Tackling Overwhelm: Finding Clarity in Chaos

Tackling Overwhelm

Have you ever felt like your brain’s about to burst, your heart’s racing, and your to-do list is laughing at you from across the room?

Welcome to the not-so-exclusive club of overwhelm.

It’s a place where mental clutter meets emotional turmoil, and it’s as frustrating as it is common, as we navigate the complexity of life.

Unfortunately, overwhelm doesn’t just sit quietly in the corner of your mind; it makes a grand entrance, often uninvited. It’s that tight, anxious feeling in your chest, the racing thoughts that refuse to slow down and the gnawing sense of dread that leaves you paralysed.

Physically, it can manifest as headaches, muscle tension, or even digestive issues. Mentally, it’s akin to having twenty browser tabs open, all demanding your attention at once.

The constant pinging of your inbox, the never-ending list of errands and the emotional weight of personal decisions create a perfect storm for overwhelm to flourish. You may find that your productivity plummets. You might find yourself procrastinating, avoiding tasks that seem insurmountable, or making mistakes you wouldn’t normally make.

Overwhelm has a sneaky way of eroding your self-esteem. It can turn you from being confident and capable into someone riddled with self-doubt. You might start questioning your abilities, feeling like you’re failing at everything, or that you’re just not cut out for the challenges life throws your way.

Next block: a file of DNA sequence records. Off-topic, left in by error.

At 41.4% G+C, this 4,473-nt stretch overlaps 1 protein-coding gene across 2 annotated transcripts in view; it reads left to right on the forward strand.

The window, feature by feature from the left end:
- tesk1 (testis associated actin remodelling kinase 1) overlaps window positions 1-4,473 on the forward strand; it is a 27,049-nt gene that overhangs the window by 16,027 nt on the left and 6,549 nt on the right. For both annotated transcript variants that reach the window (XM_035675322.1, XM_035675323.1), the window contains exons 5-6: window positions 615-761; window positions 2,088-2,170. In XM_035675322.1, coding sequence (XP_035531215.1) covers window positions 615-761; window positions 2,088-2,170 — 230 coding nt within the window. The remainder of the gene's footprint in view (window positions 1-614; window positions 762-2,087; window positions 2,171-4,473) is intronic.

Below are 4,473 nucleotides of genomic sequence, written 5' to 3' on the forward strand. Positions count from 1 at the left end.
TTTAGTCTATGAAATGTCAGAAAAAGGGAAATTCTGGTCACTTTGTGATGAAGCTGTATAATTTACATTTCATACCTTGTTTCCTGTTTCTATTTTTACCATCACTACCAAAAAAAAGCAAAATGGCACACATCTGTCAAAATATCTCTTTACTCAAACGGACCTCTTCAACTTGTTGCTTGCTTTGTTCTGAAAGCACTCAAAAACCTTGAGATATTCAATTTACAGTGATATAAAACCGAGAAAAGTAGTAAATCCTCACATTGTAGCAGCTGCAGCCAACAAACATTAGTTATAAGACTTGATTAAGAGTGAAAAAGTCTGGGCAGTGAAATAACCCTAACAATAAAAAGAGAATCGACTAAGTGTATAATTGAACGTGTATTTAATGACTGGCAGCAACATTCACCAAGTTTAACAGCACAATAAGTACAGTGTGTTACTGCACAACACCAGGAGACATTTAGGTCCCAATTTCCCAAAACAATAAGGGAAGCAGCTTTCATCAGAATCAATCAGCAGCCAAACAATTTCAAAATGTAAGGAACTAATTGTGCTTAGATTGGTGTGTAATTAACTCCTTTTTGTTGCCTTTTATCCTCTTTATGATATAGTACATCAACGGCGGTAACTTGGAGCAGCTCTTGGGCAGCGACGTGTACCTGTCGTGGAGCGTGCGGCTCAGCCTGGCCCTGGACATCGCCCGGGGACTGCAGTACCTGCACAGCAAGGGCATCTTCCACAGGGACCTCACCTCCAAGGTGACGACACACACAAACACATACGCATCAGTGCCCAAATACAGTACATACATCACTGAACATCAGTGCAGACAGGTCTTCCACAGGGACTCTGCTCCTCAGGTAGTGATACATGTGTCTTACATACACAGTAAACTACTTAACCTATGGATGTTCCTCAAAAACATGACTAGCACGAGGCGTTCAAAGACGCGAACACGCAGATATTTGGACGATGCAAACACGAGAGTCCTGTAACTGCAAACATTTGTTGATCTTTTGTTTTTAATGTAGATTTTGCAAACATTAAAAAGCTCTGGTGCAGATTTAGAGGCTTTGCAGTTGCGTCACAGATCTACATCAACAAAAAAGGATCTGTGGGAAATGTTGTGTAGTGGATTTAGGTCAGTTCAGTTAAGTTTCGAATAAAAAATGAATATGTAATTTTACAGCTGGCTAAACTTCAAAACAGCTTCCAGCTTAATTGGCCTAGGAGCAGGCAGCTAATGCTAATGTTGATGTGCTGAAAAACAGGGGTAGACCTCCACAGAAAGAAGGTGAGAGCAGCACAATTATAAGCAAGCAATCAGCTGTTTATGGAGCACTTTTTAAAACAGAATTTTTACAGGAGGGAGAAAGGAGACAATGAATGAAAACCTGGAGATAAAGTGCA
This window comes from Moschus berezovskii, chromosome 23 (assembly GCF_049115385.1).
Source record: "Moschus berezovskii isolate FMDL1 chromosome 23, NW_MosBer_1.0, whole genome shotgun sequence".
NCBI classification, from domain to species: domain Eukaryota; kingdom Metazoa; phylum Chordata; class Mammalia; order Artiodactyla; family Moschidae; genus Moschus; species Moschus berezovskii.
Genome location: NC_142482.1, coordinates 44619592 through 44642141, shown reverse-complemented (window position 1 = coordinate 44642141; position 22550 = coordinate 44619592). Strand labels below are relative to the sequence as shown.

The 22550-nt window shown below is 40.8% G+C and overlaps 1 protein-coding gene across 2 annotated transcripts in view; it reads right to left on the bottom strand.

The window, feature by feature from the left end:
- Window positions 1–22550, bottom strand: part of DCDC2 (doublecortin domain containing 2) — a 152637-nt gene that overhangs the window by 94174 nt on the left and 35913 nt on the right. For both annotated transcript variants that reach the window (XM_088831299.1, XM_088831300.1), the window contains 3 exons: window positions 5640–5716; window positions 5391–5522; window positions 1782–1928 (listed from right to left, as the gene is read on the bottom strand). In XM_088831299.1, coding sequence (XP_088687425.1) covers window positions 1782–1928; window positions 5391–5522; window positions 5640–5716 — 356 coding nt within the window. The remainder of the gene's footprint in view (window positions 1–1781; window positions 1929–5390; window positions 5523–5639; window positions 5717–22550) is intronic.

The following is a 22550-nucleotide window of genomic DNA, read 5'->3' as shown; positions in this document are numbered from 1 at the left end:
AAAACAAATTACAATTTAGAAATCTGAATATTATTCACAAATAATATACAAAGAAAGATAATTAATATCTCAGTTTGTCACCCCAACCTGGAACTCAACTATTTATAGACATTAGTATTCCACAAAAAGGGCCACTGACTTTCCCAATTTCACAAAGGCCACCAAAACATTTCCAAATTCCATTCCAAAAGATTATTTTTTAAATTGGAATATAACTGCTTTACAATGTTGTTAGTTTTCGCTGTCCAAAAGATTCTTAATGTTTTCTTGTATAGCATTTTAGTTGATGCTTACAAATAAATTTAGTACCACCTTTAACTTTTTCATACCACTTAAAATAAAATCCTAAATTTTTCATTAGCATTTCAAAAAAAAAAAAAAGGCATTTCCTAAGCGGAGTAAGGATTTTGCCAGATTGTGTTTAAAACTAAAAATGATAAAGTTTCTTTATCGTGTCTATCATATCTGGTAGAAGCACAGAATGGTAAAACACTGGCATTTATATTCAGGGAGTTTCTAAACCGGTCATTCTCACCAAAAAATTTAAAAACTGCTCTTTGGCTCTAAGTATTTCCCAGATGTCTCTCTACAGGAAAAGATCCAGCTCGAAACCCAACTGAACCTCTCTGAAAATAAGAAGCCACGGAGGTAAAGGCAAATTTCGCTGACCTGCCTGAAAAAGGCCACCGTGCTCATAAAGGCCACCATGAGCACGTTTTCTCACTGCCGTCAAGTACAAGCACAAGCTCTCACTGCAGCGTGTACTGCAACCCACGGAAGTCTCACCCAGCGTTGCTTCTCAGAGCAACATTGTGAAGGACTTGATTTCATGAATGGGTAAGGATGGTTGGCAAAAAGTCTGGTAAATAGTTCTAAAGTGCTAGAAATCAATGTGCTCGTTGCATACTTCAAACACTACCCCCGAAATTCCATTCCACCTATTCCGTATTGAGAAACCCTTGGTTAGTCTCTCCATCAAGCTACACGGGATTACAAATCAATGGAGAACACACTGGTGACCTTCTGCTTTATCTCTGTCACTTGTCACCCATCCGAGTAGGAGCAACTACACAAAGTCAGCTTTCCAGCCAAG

It’s crucial to recognise that these feelings, while valid, are just temporary. They don’t define who you are or your worth.

There’s a scientific explanation for why you feel this way. When your brain perceives too many demands, it triggers the fight-or-flight response, releasing stress hormones like cortisol and adrenaline. While this response is useful in short bursts, prolonged exposure can lead to burnout, anxiety, and other health issues.

Recent studies suggest that multitasking, a common culprit of overwhelm, actually reduces your cognitive performance and can decrease your IQ. So, if you’re juggling multiple tasks thinking you’re being productive, you might actually be doing more harm than good.

How can you navigate through overwhelm?

Start with a Brain Dump

Write down everything and anything that’s swirling around in your head. Getting it out on paper can reduce the mental load and give you a clearer picture of what needs to be tackled.

Prioritise and Simplify

Ask yourself the following:

  • what are the most important tasks I need to tackle right now?
  • Can I break these tasks down into smaller steps?
  • What can I focus on doing today? And… is this a realistic expectation?
  • What can I delegate or eliminate from my list of tasks?

Look at Your Habits and Set Boundaries

Sometimes, the very habits we believe are keeping us afloat are the ones pulling us under.

For instance, I used to swear by my to-do list, thinking it was my lifeline. In reality, it became a tangled web of obligations, each one screaming for attention.